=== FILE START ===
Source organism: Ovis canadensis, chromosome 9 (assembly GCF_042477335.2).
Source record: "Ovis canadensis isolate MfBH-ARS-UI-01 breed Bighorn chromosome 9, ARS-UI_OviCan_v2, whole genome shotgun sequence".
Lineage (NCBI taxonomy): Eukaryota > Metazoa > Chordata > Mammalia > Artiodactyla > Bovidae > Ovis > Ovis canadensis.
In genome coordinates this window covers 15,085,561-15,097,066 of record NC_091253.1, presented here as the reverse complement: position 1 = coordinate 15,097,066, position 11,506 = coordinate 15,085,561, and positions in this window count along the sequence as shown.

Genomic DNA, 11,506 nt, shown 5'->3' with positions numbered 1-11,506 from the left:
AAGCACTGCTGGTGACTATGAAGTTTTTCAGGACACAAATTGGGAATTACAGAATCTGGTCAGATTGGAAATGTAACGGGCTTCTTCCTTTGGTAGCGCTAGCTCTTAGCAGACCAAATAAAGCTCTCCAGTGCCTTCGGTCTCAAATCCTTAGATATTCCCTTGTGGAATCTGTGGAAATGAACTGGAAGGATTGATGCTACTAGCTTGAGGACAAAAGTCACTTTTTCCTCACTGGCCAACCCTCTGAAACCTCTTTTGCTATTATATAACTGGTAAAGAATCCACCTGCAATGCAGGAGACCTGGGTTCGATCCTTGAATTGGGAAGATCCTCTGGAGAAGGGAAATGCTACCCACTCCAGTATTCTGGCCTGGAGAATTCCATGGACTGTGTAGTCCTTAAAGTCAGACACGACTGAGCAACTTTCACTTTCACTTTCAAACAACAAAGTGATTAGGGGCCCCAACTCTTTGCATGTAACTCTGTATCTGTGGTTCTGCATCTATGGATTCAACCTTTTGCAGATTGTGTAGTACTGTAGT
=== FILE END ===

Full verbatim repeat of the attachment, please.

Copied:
Source organism: Ovis canadensis, chromosome 9 (assembly GCF_042477335.2).
Source record: "Ovis canadensis isolate MfBH-ARS-UI-01 breed Bighorn chromosome 9, ARS-UI_OviCan_v2, whole genome shotgun sequence".
Lineage (NCBI taxonomy): Eukaryota > Metazoa > Chordata > Mammalia > Artiodactyla > Bovidae > Ovis > Ovis canadensis.
In genome coordinates this window covers 15,085,561-15,097,066 of record NC_091253.1, presented here as the reverse complement: position 1 = coordinate 15,097,066, position 11,506 = coordinate 15,085,561, and positions in this window count along the sequence as shown.

Genomic DNA, 11,506 nt, shown 5'->3' with positions numbered 1-11,506 from the left:
AAGCACTGCTGGTGACTATGAAGTTTTTCAGGACACAAATTGGGAATTACAGAATCTGGTCAGATTGGAAATGTAACGGGCTTCTTCCTTTGGTAGCGCTAGCTCTTAGCAGACCAAATAAAGCTCTCCAGTGCCTTCGGTCTCAAATCCTTAGATATTCCCTTGTGGAATCTGTGGAAATGAACTGGAAGGATTGATGCTACTAGCTTGAGGACAAAAGTCACTTTTTCCTCACTGGCCAACCCTCTGAAACCTCTTTTGCTATTATATAACTGGTAAAGAATCCACCTGCAATGCAGGAGACCTGGGTTCGATCCTTGAATTGGGAAGATCCTCTGGAGAAGGGAAATGCTACCCACTCCAGTATTCTGGCCTGGAGAATTCCATGGACTGTGTAGTCCTTAAAGTCAGACACGACTGAGCAACTTTCACTTTCACTTTCAAACAACAAAGTGATTAGGGGCCCCAACTCTTTGCATGTAACTCTGTATCTGTGGTTCTGCATCTATGGATTCAACCTTTTGCAGATTGTGTAGTACTGTAGT